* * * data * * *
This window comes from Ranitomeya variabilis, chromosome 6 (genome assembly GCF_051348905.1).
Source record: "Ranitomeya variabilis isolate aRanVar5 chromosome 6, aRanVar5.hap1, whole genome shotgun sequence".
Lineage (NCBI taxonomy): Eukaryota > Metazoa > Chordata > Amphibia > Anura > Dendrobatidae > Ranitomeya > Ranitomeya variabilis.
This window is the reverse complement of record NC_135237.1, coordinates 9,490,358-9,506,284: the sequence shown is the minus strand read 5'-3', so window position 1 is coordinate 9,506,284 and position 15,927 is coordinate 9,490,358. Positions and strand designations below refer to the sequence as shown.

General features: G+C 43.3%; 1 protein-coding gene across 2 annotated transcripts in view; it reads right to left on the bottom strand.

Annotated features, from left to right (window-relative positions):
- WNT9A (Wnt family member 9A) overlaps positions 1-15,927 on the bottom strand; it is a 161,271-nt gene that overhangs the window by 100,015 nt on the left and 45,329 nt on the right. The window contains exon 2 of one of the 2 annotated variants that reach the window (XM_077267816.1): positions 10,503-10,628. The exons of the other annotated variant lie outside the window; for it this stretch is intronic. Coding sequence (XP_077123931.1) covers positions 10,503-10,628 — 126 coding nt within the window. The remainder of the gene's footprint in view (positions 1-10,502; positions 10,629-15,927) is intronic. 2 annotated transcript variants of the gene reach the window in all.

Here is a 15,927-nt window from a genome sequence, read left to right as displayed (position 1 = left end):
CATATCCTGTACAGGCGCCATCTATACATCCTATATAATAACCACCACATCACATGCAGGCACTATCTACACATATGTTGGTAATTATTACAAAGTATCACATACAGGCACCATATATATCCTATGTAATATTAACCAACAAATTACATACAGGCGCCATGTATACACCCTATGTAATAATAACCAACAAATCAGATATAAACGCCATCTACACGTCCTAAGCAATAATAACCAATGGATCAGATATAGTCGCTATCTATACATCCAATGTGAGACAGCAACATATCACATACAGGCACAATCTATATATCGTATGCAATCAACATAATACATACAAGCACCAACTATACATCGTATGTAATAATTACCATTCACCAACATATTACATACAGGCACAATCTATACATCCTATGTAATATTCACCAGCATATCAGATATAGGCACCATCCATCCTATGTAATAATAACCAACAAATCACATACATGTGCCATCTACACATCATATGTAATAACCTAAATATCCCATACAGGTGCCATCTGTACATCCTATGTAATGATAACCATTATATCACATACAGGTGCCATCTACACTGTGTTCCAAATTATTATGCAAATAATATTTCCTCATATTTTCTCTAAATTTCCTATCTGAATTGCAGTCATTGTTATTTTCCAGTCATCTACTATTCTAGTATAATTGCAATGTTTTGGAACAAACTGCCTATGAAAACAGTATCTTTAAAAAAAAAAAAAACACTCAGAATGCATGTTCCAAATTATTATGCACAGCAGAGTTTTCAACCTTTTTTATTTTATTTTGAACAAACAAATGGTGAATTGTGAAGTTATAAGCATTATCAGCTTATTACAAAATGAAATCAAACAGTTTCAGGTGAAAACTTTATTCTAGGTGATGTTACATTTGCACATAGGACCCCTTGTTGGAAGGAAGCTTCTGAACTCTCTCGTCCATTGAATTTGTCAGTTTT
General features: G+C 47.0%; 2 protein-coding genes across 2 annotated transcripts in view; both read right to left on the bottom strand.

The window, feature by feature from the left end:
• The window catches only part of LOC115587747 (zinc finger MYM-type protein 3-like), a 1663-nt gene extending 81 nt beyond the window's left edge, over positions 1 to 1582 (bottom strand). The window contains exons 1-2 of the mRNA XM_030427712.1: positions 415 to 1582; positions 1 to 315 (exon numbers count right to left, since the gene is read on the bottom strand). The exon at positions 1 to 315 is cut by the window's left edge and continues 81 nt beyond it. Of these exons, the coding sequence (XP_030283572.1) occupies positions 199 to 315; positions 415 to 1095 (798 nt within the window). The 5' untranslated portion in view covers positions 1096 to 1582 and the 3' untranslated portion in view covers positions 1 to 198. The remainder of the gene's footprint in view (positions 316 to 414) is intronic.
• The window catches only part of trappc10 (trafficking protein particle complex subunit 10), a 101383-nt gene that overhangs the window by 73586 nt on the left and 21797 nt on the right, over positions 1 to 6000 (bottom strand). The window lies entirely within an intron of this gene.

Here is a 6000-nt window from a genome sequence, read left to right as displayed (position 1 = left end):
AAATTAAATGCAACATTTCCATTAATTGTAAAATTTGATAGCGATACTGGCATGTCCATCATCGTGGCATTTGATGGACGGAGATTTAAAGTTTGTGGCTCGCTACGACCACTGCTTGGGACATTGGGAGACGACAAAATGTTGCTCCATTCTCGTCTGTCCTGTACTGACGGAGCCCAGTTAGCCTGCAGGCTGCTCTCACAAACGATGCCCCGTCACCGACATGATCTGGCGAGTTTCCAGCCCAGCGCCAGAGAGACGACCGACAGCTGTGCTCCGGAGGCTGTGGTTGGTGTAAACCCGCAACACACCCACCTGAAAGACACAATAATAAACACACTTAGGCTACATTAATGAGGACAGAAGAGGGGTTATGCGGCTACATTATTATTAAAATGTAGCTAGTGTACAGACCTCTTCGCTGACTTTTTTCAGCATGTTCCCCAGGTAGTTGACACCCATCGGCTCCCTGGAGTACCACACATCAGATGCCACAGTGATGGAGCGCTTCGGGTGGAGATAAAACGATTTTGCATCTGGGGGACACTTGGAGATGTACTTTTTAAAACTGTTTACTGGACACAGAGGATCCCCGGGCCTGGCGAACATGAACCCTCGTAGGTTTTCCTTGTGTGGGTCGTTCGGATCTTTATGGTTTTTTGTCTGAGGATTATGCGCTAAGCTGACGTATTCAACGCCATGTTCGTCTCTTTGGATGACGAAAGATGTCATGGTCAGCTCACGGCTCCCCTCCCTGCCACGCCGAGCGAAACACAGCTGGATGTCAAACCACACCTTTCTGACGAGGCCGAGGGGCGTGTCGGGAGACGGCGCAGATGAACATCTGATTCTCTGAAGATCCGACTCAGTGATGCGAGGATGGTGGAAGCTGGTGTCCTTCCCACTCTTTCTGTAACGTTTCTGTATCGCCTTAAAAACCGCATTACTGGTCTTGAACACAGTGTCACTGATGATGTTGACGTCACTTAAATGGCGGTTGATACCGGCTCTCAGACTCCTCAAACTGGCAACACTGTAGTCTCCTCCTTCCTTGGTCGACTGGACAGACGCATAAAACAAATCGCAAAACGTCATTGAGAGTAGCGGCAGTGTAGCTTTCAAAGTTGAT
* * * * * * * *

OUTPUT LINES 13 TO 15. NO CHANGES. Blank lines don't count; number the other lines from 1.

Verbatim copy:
• The window catches only part of trappc10 (trafficking protein particle complex subunit 10), a 101383-nt gene that overhangs the window by 73586 nt on the left and 21797 nt on the right, over positions 1 to 6000 (bottom strand). The window lies entirely within an intron of this gene.

Here is a 6000-nt window from a genome sequence, read left to right as displayed (position 1 = left end):
AAATTAAATGCAACATTTCCATTAATTGTAAAATTTGATAGCGATACTGGCATGTCCATCATCGTGGCATTTGATGGACGGAGATTTAAAGTTTGTGGCTCGCTACGACCACTGCTTGGGACATTGGGAGACGACAAAATGTTGCTCCATTCTCGTCTGTCCTGTACTGACGGAGCCCAGTTAGCCTGCAGGCTGCTCTCACAAACGATGCCCCGTCACCGACATGATCTGGCGAGTTTCCAGCCCAGCGCCAGAGAGACGACCGACAGCTGTGCTCCGGAGGCTGTGGTTGGTGTAAACCCGCAACACACCCACCTGAAAGACACAATAATAAACACACTTAGGCTACATTAATGAGGACAGAAGAGGGGTTATGCGGCTACATTATTATTAAAATGTAGCTAGTGTACAGACCTCTTCGCTGACTTTTTTCAGCATGTTCCCCAGGTAGTTGACACCCATCGGCTCCCTGGAGTACCACACATCAGATGCCACAGTGATGGAGCGCTTCGGGTGGAGATAAAACGATTTTGCATCTGGGGGACACTTGGAGATGTACTTTTTAAAACTGTTTACTGGACACAGAGGATCCCCGGGCCTGGCGAACATGAACCCTCGTAGGTTTTCCTTGTGTGGGTCGTTCGGATCTTTATGGTTTTTTGTCTGAGGATTATGCGCTAAGCTGACGTATTCAACGCCATGTTCGTCTCTTTGGATGACGAAAGATGTCATGGTCAGCTCACGGCTCCCCTCCCTGCCACGCCGAGCGAAACACAGCTGGATGTCAAACCACACCTTTCTGACGAGGCCGAGGGGCGTGTCGGGAGACGGCGCAGATGAACATCTGATTCTCTGAAGATCCGACTCAGTGATGCGAGGATGGTGGAAGCTGGTGTCCTTCCCACTCTTTCTGTAACGTTTCTGTATCGCCTTAAAAACCGCATTACTGGTCTTGAACACAGTGTCACTGATGATGTTGACGTCACTTAAATGGCGGTTGATACCGGCTCTCAGACTCCTCAAACTGGCAACACTGTAGTCTCCTCCTTCCTTGGTCGACTGGACAGACGCATAAAACAAATCGCAAAACGTCATTGAGAGTAGCGGCAGTGTAGCTTTCAAAGTTGAT